I actually do this second step with a butter knife, running the butter knife over the remaining starchy kernel nubs still attached to the cob. This is a bit messy, and you’ll get covered in sticky starchy kernel shreads. Save it all up and mix it with the kernels when canning cream style corn.
Packing Corn for Canning
Regular canned corn can be raw- or hot-packed; cream-style corn should always be hot-packed to prevent accidental foodborne illness. Some folks think that hot-packing gives better results when it comes to flavor and color, I don’t find too much of a difference when I’m canning corn.
I actually did a blind test with my family, and no one could tell the difference. In the jar, raw pack and hot pack look identical, and once served they taste identical. Given that, it’s a lot easier to do raw pack corn.
(Keep in mind, the corn has already been blanched in either case, so it’s really more “hot pack” or “room temperature pack.”)
Canning Corn with Raw Pack
To raw-pack corn for canning, fill jars with raw corn kernels, leaving 1 inch of headspace between the top of the corn and the bottom side of the lid.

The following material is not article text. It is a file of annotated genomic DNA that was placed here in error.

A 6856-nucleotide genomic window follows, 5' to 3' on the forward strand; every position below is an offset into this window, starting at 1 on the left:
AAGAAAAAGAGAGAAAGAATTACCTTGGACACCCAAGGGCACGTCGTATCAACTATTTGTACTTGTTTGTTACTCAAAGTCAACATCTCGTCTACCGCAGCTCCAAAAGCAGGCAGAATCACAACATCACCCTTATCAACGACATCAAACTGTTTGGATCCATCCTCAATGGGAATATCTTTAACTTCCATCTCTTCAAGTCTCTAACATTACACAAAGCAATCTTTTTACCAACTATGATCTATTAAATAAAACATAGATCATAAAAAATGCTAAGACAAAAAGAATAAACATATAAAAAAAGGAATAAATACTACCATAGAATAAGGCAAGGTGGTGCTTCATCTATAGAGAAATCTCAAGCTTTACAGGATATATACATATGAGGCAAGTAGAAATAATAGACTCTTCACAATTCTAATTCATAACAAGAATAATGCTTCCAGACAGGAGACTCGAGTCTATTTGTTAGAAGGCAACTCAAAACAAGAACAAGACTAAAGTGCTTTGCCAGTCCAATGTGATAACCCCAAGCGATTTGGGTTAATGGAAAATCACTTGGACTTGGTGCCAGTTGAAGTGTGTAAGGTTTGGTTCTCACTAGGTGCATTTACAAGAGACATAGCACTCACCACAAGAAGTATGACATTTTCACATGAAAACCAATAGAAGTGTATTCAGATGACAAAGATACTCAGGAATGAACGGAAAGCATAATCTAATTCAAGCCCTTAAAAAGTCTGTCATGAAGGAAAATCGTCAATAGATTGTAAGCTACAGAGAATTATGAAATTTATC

Avoid shaking the corn or pressing it down to make room, just let it pile up naturally. Corn is one of the few foods that expand during the canning process, rather than shrinks. While you can really pack other foods down, resist that urge when canning corn.
I like to add a teaspoon of salt per quart to the jar (or half a teaspoon if I’m using pint jars), the difference is subtle but goes a long way towards emphasizing the corn’s sweet summery flavor. (Salt is optional though, and can be left out entirely without impacting canning safety.)
Pour freshly boiled water over the corn and optional salt, being sure to leave a 1-inch headspace.
Canning Corn with Hot Pack
To hot-pack corn, begin by heating up water in a large saucepan — you’ll need about 1 cup of water per pint jar of corn kernels (this isn’t a precise measurement, but it helps with portioning out the corn in the next step).
Bring the water and the corn to a gentle boil, heat the corn for 5 minutes. While the corn is heating up, add 1 teaspoon of salt to each quart-sized jar (or 1/2 teaspoon per pint-sized jar), or skip the salt all together if that’s your preference. Salt is optional when canning corn.
When the timer has gone off, fill each jar with corn and the cooking liquid, leaving 1-inch of headspace in each jar.